The John M. Olin Center

Paper Abstract

391. Guhan Subramanian, The Disappearing Delaware Effect, 11/2002; subsequently published in Journal of Law, Economics & Organization, Vol. 20, No. 1, 2004, 32-59.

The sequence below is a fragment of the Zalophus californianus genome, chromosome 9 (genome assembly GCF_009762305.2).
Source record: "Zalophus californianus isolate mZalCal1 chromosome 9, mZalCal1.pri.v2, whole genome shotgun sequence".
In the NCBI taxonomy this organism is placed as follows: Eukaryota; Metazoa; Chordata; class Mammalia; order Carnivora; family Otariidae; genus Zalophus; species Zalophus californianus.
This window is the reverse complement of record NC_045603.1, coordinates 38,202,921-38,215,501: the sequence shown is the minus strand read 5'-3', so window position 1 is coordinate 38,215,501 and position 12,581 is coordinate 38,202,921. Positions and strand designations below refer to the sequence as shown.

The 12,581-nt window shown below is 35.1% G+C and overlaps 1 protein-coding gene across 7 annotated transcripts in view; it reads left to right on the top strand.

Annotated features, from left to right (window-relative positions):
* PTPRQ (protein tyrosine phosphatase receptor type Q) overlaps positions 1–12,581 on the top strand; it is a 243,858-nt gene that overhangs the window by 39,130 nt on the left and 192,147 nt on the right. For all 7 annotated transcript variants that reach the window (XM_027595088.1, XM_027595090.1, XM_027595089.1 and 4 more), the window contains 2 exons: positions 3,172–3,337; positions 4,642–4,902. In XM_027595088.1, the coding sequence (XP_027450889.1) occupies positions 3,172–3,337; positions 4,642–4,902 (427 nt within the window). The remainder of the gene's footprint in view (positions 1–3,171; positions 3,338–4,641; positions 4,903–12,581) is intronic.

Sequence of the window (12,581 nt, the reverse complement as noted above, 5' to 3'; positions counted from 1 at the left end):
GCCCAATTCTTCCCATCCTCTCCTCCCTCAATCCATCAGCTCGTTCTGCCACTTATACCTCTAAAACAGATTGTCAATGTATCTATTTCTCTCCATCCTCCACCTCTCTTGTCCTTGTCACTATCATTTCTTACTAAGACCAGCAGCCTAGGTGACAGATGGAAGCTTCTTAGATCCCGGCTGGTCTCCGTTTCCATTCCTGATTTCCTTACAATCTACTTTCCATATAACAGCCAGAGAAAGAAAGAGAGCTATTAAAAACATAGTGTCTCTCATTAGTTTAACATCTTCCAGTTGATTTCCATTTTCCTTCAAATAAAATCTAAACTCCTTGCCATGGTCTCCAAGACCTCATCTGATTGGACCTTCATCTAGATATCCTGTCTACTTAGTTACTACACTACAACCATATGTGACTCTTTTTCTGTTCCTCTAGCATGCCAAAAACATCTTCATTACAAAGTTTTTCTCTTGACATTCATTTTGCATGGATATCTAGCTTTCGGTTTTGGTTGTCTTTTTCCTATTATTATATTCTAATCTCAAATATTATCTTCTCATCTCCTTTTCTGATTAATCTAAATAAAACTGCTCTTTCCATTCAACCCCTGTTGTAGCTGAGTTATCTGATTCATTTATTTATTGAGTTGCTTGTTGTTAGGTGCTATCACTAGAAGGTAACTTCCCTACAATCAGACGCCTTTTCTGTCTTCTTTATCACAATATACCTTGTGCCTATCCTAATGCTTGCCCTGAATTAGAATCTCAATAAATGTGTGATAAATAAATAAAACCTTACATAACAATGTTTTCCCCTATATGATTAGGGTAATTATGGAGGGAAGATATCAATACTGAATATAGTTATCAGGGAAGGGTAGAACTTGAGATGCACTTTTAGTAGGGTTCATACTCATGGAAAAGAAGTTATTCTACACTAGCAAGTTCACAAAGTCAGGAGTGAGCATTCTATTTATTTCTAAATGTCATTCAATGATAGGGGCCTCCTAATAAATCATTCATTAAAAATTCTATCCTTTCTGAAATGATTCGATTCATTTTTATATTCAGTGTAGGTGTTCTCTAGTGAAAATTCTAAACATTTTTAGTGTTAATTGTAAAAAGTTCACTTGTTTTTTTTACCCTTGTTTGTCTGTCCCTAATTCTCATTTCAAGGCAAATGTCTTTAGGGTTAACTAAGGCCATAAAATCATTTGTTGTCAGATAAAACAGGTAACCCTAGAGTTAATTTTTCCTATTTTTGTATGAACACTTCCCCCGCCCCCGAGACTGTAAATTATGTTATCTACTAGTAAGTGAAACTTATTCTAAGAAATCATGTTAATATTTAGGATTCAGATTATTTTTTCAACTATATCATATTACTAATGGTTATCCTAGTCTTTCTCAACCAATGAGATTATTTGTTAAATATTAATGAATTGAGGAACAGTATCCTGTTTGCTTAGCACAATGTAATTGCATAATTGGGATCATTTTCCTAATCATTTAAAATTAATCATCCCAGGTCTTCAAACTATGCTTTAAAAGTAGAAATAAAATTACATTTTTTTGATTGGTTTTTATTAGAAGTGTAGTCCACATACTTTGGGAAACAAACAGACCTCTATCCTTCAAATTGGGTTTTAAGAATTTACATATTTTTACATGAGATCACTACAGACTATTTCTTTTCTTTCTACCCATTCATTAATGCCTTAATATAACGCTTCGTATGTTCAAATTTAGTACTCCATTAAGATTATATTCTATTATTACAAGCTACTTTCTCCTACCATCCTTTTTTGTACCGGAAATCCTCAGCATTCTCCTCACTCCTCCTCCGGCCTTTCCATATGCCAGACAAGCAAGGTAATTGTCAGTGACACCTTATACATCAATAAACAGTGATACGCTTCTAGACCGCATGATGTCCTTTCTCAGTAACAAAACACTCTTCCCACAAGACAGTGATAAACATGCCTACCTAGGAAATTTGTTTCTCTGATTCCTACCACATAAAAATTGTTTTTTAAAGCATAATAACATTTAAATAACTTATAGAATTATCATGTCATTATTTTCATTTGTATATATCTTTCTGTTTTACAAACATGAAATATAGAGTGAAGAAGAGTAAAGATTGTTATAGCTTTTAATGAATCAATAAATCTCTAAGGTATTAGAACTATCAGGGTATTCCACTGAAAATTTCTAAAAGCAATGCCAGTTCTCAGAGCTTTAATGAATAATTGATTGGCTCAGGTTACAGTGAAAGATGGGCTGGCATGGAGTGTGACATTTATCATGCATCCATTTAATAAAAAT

Abstract: Refining and extending the methodology introduced by Daines (2001), I present evidence that firms incorporated in Delaware were worth 2-3% more than non-Delaware firms during the period 1991-1996, but not significantly more after 1996. I present two potential explanations for this "disappearing" Delaware effect. First, doctrinal movements in the mid-1990s might have solidified the Just Say No defense in Delaware, making Delaware's corporate law undifferentiated from the corporate law of other states. Second, "adaptive devices" (Kahan & Rock 2002), notably the increase in stock compensation during the 1990s, might have made takeover law no longer a binding constraint in many M&A transactions. I find some support in the empirical evidence for both of these explanations.

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